From a 2013 Tony nomination to a major role in this month's much-anticipated Gone Girl, Carrie Coon is ready to break out as a full-fledged star.
Carrie Coon made her Broadway debut in Steppenwolf’s production of Who’s Afraid of Virginia Woolf? in 2011, and now she’s lighting up the silver screen in Gone Girl with Ben Affleck.
Carrie Coon’s recent acting projects have taken her all over the country, but she and her husband, Pulitzer Prize-winning playwright and Tony Award-winning actor Tracy Letts, still call Chicago home when they’re not filming. Michigan Avenue recently sat down with the Ohio native to talk about her unusual start in the industry, her character in David Fincher’s Gone Girl, and what she has coming up next.
You sort of fell into acting...
I didn’t really get into acting until my senior year of high school when I did one play. I was waiting for soccer practice to start, and I auditioned for the school play and got the lead in Our Town. Then I went to college in Ohio at the University of Mount Union, and it was a small enough school that I could do a play my freshman year—it was A Midsummer Night’s Dream. I was able to make time in that four years for studying abroad, playing sports, and doing a little bit of theater.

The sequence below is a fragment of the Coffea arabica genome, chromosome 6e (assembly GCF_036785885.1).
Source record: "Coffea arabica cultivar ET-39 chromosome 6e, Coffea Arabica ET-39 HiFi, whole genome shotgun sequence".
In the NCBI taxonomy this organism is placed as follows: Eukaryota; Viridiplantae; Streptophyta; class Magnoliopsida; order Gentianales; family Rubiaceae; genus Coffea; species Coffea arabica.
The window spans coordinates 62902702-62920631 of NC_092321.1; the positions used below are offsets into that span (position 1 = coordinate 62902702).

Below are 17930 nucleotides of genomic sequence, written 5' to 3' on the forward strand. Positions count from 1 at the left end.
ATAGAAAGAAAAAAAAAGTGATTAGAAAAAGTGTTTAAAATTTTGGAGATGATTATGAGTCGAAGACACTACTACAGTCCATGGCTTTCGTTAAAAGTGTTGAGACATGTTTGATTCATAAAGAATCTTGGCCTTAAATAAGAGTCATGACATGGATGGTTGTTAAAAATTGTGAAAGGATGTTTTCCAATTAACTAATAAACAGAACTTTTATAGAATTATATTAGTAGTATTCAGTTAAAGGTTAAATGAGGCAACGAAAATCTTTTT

What prompted you to explore the stage further?
It was during my senior year; I was doing my thesis in language acquisition for my English major, and I thought I was going to study linguistics. Then my professor in the theater department encouraged me to do the University/Resident Theatre Association auditions in Chicago. At that time it was a lot less common for people to go from undergrad right to graduate school; the economy was still pretty good, so schools wanted you to have experience in your field before you went. As a last resort, UW Madison took me. I think everybody else had turned them down.
Your big break came soon after you graduated.
My third play in Chicago was Honey in Who’s Afraid of Virginia Woolf? at Steppenwolf in 2010, and that went to Broadway. I worked really hard in the theater there, and then we took off for New York at the end of 2011. We did our Broadway run, I got the Tony nomination, and I was more or less engaged to Tracy by then. We met the first day of rehearsals.
What a year!
In 2013, the Tonys were in June. I booked The Leftovers [on HBO] in July, and I think I booked Gone Girl in August off of a tape I made in my living room in Chicago. And I got married at the end of August.
Tell us more about your character in Gone Girl.
I play Go, the twin sister of lead character Nick Dunne [played by Ben Affleck]. Nick is accused of killing his wife, and his twin sister is his only ally. They both come back to Missouri to take care of their mother, and she passes away. Then they’re both just in Missouri, perhaps having given up on the rest of their lives. The circumstances feel very real to me. The possibility is always around the corner.
Would you ever want to write or direct?
I’m not there yet. I feel like that’s a tremendous amount of responsibility that I’m not educated enough—in the street sense—to take on. I’m just going to be an actor for now. It’s been a pretty good year.